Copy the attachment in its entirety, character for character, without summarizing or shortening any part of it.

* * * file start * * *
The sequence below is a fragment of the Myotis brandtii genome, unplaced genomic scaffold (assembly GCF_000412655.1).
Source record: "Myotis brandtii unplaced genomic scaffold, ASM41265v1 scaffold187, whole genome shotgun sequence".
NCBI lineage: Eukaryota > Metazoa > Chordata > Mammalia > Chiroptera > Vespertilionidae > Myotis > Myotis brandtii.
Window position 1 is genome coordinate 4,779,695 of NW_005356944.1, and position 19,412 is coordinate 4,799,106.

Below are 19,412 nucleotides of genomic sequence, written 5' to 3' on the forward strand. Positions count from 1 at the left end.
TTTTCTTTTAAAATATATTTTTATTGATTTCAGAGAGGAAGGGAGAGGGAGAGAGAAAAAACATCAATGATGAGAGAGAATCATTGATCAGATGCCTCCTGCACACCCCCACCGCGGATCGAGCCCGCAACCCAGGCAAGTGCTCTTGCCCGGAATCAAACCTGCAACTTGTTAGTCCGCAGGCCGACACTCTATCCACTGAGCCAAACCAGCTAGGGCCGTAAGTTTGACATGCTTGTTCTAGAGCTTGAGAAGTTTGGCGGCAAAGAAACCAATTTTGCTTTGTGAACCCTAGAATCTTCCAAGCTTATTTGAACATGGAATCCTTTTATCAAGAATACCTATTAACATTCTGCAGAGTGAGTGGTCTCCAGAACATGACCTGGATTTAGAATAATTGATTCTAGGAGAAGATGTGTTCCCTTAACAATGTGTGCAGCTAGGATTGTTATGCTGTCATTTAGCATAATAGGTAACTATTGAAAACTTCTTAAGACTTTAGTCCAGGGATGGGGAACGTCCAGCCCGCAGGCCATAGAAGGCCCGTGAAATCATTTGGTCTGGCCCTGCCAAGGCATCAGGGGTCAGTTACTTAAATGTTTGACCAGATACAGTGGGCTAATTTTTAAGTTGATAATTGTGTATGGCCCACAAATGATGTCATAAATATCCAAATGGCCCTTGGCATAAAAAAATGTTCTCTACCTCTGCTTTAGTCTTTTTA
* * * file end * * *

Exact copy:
The sequence below is a fragment of the Myotis brandtii genome, unplaced genomic scaffold (assembly GCF_000412655.1).
Source record: "Myotis brandtii unplaced genomic scaffold, ASM41265v1 scaffold187, whole genome shotgun sequence".
NCBI lineage: Eukaryota > Metazoa > Chordata > Mammalia > Chiroptera > Vespertilionidae > Myotis > Myotis brandtii.
Window position 1 is genome coordinate 4,779,695 of NW_005356944.1, and position 19,412 is coordinate 4,799,106.

Below are 19,412 nucleotides of genomic sequence, written 5' to 3' on the forward strand. Positions count from 1 at the left end.
TTTTCTTTTAAAATATATTTTTATTGATTTCAGAGAGGAAGGGAGAGGGAGAGAGAAAAAACATCAATGATGAGAGAGAATCATTGATCAGATGCCTCCTGCACACCCCCACCGCGGATCGAGCCCGCAACCCAGGCAAGTGCTCTTGCCCGGAATCAAACCTGCAACTTGTTAGTCCGCAGGCCGACACTCTATCCACTGAGCCAAACCAGCTAGGGCCGTAAGTTTGACATGCTTGTTCTAGAGCTTGAGAAGTTTGGCGGCAAAGAAACCAATTTTGCTTTGTGAACCCTAGAATCTTCCAAGCTTATTTGAACATGGAATCCTTTTATCAAGAATACCTATTAACATTCTGCAGAGTGAGTGGTCTCCAGAACATGACCTGGATTTAGAATAATTGATTCTAGGAGAAGATGTGTTCCCTTAACAATGTGTGCAGCTAGGATTGTTATGCTGTCATTTAGCATAATAGGTAACTATTGAAAACTTCTTAAGACTTTAGTCCAGGGATGGGGAACGTCCAGCCCGCAGGCCATAGAAGGCCCGTGAAATCATTTGGTCTGGCCCTGCCAAGGCATCAGGGGTCAGTTACTTAAATGTTTGACCAGATACAGTGGGCTAATTTTTAAGTTGATAATTGTGTATGGCCCACAAATGATGTCATAAATATCCAAATGGCCCTTGGCATAAAAAAATGTTCTCTACCTCTGCTTTAGTCTTTTTA